If you were a florist in 1954, your design work was likely supported by chicken wire, cedar greens or newspaper filler, placed in the bottom of containers. Delivering a floral arrangement was a gamble. The water would “slosh,” flowers would move and often only lasted a day or two.
It was in the same year of 1954, that V.L. Smithers produced the first carton of OASIS® Floral Foam. The product was to revolutionize flower designing, providing a fast, efficient and secure means of designing and handling flower arrangements that lasted longer. Those benefits have allowed modern floristry to develop to its current level of sophistication and efficiency.
From the beginning, the foam held the same amount of water it holds today. A nine-inch by four-inch by three-inch block of OASIS® Floral Foam holds two quarts or four pounds of liquid. This represents more than 50 times is own weight! The bricks took almost an hour to saturate and were good for up to 5 days, as long as they were kept wet. The florists kept them sealed in plastic, because once dry, the bricks would not re-saturate.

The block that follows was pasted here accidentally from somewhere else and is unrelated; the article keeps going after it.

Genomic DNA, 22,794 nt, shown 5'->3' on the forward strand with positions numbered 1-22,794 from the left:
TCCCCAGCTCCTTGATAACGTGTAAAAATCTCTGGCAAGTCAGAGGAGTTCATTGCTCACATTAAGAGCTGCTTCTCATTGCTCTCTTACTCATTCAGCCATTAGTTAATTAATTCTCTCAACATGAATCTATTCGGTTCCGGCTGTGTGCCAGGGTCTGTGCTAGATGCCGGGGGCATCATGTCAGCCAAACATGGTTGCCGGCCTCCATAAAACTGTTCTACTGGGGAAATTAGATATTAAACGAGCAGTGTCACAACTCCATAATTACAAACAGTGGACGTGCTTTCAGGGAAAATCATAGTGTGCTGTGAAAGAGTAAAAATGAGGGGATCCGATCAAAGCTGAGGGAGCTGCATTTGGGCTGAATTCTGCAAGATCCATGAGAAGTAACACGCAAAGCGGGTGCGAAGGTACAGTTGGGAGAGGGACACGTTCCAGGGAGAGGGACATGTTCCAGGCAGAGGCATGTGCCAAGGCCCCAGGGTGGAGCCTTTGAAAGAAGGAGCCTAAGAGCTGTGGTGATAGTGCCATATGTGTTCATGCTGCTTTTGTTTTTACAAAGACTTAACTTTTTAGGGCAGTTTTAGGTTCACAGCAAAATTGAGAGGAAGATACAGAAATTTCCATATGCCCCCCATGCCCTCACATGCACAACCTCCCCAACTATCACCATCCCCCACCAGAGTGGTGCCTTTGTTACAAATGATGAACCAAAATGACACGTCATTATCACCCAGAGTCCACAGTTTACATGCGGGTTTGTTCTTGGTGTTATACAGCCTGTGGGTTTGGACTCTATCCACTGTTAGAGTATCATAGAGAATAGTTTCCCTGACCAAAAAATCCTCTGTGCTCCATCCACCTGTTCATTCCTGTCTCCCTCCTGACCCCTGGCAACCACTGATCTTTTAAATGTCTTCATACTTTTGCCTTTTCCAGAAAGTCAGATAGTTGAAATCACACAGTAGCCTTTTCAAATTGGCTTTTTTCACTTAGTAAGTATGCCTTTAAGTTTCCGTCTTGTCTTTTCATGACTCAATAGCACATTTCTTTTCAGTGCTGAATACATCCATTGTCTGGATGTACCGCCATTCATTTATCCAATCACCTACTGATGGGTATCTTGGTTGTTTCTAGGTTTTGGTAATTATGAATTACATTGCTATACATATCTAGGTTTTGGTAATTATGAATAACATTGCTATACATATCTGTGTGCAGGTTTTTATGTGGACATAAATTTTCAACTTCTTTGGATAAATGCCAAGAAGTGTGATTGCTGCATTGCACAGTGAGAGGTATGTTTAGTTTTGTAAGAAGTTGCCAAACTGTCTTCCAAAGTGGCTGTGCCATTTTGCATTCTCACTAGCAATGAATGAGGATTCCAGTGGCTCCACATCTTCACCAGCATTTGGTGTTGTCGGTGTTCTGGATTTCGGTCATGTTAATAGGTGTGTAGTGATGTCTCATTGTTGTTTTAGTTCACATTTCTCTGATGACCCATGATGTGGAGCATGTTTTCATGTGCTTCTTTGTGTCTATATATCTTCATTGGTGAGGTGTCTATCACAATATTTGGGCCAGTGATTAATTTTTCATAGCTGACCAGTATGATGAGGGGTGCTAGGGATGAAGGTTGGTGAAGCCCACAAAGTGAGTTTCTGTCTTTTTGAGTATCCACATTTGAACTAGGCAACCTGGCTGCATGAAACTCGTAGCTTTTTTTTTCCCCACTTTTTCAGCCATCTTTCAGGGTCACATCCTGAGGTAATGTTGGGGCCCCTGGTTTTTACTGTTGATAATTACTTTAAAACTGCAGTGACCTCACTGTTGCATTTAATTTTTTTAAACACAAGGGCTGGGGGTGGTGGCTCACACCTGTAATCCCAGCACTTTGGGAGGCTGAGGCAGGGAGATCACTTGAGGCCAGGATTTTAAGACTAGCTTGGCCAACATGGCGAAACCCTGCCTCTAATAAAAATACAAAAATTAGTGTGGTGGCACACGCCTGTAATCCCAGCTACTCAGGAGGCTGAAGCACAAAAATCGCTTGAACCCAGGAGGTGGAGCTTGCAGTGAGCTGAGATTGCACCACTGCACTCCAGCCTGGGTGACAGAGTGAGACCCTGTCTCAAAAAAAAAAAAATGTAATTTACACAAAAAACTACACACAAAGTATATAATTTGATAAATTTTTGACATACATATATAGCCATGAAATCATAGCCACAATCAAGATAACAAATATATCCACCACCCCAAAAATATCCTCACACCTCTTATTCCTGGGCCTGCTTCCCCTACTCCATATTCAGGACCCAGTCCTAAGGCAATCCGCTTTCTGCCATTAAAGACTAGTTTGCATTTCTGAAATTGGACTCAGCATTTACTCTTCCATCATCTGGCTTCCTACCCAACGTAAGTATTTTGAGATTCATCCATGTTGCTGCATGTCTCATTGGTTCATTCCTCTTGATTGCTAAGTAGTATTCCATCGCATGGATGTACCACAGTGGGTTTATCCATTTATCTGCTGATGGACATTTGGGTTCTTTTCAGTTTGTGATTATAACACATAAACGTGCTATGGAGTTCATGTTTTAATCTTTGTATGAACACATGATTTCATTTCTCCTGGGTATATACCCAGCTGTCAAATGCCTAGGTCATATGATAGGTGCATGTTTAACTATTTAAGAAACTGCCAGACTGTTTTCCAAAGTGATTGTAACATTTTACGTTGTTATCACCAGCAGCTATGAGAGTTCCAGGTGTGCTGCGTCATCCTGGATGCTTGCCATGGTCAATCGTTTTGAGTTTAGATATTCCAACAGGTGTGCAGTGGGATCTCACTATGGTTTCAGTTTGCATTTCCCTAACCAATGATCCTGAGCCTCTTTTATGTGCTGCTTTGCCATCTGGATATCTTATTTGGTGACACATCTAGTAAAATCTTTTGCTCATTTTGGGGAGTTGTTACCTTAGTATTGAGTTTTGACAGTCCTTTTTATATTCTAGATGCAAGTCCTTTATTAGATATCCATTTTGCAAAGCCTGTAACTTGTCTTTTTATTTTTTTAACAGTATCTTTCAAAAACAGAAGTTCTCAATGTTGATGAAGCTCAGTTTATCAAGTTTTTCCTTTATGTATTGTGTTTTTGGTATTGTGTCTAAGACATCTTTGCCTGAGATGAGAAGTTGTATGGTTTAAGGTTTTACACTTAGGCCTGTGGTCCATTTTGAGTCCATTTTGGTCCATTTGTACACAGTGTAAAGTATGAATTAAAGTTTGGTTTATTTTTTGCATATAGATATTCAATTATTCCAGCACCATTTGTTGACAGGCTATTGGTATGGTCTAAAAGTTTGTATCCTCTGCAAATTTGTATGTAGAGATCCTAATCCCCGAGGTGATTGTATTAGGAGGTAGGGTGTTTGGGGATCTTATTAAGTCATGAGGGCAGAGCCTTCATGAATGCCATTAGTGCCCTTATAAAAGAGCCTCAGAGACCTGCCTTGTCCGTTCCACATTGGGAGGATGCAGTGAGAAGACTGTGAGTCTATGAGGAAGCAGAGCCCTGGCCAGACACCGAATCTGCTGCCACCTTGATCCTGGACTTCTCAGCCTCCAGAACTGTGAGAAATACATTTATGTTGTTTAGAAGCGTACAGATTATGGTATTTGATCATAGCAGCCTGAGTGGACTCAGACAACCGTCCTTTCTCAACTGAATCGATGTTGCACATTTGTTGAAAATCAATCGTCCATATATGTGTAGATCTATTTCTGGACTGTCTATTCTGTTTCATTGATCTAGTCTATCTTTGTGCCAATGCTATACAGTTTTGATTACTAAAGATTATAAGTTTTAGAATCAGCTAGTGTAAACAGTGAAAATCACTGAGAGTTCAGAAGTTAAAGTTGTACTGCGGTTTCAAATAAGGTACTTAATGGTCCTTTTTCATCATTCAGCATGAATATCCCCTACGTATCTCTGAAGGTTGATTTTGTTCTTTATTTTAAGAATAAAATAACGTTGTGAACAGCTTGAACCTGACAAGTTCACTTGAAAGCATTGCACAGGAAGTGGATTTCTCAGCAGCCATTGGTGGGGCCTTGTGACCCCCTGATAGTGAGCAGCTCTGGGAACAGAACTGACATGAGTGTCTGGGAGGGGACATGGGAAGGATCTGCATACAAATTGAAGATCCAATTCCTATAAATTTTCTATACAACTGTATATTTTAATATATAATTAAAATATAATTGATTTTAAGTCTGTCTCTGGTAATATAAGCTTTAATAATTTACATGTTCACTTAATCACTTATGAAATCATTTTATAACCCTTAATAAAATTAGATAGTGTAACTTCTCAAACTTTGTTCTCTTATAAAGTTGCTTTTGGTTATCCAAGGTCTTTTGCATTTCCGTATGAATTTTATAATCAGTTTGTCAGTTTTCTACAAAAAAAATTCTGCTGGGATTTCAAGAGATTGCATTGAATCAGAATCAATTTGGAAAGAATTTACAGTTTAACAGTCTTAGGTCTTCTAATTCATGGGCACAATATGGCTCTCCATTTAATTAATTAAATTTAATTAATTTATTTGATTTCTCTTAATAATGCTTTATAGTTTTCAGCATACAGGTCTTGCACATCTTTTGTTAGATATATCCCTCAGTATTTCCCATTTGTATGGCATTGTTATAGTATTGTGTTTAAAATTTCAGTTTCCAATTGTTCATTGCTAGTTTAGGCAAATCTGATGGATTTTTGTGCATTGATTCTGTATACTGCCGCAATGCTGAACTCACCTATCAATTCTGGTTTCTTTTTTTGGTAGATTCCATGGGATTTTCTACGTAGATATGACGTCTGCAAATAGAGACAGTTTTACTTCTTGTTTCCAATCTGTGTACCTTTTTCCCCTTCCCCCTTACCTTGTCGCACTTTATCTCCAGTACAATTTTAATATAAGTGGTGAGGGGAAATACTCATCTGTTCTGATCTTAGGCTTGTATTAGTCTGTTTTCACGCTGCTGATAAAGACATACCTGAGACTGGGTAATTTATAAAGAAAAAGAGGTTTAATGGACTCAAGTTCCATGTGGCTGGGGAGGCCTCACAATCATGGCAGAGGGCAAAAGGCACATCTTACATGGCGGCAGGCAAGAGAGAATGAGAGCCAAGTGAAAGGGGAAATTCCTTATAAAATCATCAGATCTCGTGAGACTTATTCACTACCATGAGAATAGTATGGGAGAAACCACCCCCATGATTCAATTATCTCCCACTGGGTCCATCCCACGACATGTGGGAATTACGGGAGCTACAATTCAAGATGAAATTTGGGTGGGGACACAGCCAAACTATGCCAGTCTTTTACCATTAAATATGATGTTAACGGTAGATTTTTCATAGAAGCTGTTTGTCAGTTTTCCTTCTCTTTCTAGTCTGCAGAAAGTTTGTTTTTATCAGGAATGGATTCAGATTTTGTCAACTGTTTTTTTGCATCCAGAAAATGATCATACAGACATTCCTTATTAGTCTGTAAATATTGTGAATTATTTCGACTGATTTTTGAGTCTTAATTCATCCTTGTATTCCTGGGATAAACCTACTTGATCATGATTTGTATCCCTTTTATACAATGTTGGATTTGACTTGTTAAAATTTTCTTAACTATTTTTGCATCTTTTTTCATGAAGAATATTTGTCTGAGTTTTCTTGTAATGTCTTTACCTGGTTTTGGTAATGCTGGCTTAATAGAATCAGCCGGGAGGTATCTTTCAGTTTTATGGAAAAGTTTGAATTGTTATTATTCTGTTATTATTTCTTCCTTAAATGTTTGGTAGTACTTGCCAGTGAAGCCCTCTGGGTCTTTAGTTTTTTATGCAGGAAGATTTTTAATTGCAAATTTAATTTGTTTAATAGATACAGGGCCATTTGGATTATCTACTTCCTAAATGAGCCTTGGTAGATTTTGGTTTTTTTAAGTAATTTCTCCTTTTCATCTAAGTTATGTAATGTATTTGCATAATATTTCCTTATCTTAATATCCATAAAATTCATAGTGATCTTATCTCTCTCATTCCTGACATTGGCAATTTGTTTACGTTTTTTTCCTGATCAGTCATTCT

Today, floral foam bricks are placed in a tub of water, self-saturate in 60 seconds, and continue to wick water to the flower for the life of the arrangement.
In the early 1950’s, Mrs. Ethel “Tommy” Bright, the original floral commentator, went on the road, lecturing, judging and promoting on behalf of industry manufacturers and soon became the spokesperson for the new product, OASIS® Floral Foam.
In the days of wires, cables, carbon copies, manual typewriters and hand-written letters, getting floral foam samples into the hands of floral design schools and florist associations was a priority, relying on slow communications and the natural curiosity of floral designers. With little-to-no knowledge of the florist industry, The V.L. Smithers Laboratories began receiving and responding to requests from florist associations around the country. In a 1954 letter from the Smithers-Oasis archives, it was noted that Bill Hixson, AAF, AIFD, PFCI (Hixson’s School of Floral Design) was at that time, appearing in florist association meetings and design schools, praising the new floral foam product.
Design shows were springing up across the country, and these shows proved to be fertile ground for the introduction of this new product.